There are markets on both sides of the Atlantic that are prone to sporadic bouts of mania – and it looks as if we are witnessing a frenzy now even as the coronavirus crisis twists and turns.
Seemingly economic gravity-defying stints are being put in by the property market in the UK and the stock market in the US.
Nationwide revealed yesterday that even as the economic bad news keeps coming and we worry about a second Covid-19 wave, the average British house price has hit a fresh record high and at £224,123 is now up £8,000 on where it was in February.
Move along, nothing to see here: House price inflation has rocketed back up since the property market freeze thawed and the market reopened in May
The lockdown mini-boom after the property market was frozen for spring has been given an extra leg-up by our summer holidays being replaced with a stamp duty holiday.
Meanwhile, over in the US, the tech giants’ shares – which had already posted astonishing rises in recent times – just keep leading the stock market higher.
The S&P 500 has hit a record high and is up 9 per cent since the start of the year, while the Nasdaq is up 30 per cent in 2020.
Meanwhile, Apple’s valuation has risen to a level greater than the entire FTSE 100 combined and Zoom – the video conferencing company most people hadn’t heard of before February but has now become a verb – is worth more than HSBC and Lloyds Banking Group added together.
Zoom’s profits are up 3,300 per cent in three months to £140m. It’s unlikely that rate of growth will be repeated, but if the company maintains that level of profitability it would rake in £560m over a year.
Lump in a hefty dose of optimism and almost double that to £1bn in profits a year and you get a nice little earner, but as a point of comparison HSBC and Lloyds expected profits for 2020, according to investing site Stockopedia, are £6.2bn.
Zoom, however, is deeply fashionable, whereas banks are not.
And that’s the UK stockmarket’s problem as a whole, it’s not very trendy. The FTSE All Share is dominated by banks, oil and energy firms, miners and lumbering financial giants.
There are plenty of consumer names that own big brands with a Buffett-style moat, but Unilever, Diageo and Reckitt are not the names being dropped by the new breed of younger stock pickers hunting big and fast returns.
They’d rather keep chasing Tesla shares higher, spurred on by claims that people just don’t understand how it’s not just a car company but one that will change energy, space, AI and much more.
The high-flying tech stocks have combined with a resurgence of individual share buyers, with a Bloomberg Intelligence report suggesting they accounted for 19.5 per cent of shares traded in the US market in the first six months of the year compared to 14.9 per cent last year.
On same days it is believed they have made up a quarter of market trading, a phenomenon fuelled by social media and free trading apps, such as Robinhood and Charles Schwab.
The broad S&P 500 US stock market index has risen to record highs after bouncing back from the coronavirus crash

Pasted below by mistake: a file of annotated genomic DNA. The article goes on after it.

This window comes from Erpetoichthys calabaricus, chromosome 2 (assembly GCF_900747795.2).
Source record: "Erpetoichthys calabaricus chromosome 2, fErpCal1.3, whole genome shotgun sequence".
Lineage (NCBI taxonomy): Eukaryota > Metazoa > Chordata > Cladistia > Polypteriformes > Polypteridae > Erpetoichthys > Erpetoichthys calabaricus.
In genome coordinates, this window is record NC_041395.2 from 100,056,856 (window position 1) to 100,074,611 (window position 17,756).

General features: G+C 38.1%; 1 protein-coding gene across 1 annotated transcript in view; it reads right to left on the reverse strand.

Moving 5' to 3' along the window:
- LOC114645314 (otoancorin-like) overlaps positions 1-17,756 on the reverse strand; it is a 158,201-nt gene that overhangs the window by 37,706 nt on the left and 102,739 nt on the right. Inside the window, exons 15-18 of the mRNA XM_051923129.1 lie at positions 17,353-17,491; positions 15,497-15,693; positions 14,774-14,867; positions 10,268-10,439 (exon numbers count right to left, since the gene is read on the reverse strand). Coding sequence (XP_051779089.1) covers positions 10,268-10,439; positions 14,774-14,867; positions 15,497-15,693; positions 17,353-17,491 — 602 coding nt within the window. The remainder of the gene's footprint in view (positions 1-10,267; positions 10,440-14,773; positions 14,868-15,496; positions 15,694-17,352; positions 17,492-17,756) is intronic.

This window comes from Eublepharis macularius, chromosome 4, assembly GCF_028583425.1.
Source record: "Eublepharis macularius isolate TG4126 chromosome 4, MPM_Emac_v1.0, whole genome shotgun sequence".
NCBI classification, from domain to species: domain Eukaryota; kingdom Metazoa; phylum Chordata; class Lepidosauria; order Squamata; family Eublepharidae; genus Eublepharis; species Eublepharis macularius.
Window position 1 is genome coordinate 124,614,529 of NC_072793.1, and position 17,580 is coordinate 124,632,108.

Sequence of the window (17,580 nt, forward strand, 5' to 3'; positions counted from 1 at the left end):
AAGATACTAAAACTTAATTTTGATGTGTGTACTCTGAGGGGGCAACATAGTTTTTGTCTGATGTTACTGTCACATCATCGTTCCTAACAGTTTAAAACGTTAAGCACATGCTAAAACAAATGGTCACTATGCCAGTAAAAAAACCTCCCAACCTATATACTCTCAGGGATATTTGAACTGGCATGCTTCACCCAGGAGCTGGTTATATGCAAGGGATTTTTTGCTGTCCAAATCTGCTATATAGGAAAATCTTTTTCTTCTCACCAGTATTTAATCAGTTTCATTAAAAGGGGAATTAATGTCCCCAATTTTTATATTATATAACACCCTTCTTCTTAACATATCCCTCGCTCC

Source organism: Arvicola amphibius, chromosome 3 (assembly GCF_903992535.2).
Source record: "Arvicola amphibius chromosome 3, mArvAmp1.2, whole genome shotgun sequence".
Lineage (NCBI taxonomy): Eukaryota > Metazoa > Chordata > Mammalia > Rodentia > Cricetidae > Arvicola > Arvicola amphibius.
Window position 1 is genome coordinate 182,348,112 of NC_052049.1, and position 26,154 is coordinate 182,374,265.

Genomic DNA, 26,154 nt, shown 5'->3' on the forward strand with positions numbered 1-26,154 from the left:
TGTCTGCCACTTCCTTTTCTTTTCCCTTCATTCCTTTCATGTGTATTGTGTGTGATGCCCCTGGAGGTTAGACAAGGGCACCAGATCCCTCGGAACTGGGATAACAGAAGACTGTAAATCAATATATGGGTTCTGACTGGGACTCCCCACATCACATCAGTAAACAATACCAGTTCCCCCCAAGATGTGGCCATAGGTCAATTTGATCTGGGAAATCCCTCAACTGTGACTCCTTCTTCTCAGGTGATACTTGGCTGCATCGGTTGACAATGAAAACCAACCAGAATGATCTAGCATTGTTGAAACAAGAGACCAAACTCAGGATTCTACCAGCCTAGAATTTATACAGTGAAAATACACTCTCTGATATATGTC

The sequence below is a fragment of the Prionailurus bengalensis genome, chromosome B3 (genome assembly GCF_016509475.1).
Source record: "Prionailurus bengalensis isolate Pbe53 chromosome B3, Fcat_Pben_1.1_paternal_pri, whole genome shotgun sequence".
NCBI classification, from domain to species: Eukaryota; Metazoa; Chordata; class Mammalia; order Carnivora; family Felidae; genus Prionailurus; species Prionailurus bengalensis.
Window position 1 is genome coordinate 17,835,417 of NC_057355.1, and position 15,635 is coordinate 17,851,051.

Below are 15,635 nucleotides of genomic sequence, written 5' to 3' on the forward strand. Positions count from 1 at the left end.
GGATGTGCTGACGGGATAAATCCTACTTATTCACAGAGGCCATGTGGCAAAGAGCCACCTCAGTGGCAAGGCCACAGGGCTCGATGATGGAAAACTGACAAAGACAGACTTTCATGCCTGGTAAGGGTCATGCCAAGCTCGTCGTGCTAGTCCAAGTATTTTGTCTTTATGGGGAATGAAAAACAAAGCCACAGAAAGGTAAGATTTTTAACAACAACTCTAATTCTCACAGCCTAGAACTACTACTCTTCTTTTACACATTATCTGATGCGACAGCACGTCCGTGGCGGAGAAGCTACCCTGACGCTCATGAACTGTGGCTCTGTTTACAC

Tesla’s shares, which trade on the Nasdaq index, have more than quadrupled in value this year
Yet, the temptation to mock felt by some more experienced investors should be avoided.
The spectacular rise of the US market and tech shares since the coronavirus crash bottomed out has proved many doubters wrong (for now).
Dismiss it as a FOMO rally if you will – and that fear of missing out label certainly seems to sum up quite a lot of the return chasing – but it is also clear that we may have underestimated rather than overestimated the tech stars’ resilience and profit machine tendencies.
Nonetheless, you cannot help but feel that while this may continue for some time longer than seems rational, things have already gone too far.
House prices have remained stubbornly above the long-term average ratio to wages despite the succession of crises thrown at the property markets since the credit crunch in 2007
The same is true of the UK property market. Of course, the gains have been far less spectacular but expectations of a slump for an already overpriced market after the pause button was pressed have proved wrong.
Instead, in the face of relentless bad news on the economy and jobs, we have had a mini-boom.
This had started before the stamp duty holiday, but it has added to the upbeat mood and I know of a number of people who are considering moving home and want to get it done before they miss out on a potential tax bill saving at the end of March 2021.
Of course, this may prove a false economy: saving £15,000 on stamp duty, while paying £25,000 more for a home in a busy market that promptly suffers once the deadline passes.
But that false economy claim may even be a false argument, people might get more for their property while sentiment is up – and they aren’t going to sell their new home anytime soon.
Meanwhile, if the numbers work, then simply finding it easier to sell and benefitting from more potential homes to buy as extra sellers come to the market might make the move more attractive anyway.
Houses in this country may overvalued – they are almost as expensive as they have ever been compared to wages, while rental yields are near all-time lows – but people clearly still want to move home.
So, do we underestimate the resilience of Britain’s housing market too?
As with the US stock market boom, however, there is a detached-from-reality feel to the UK property market right now, as both relax under the shade of the magic money tree.
The question is: if the cheap money just keeps flowing from central banks, what will it take to derail them?
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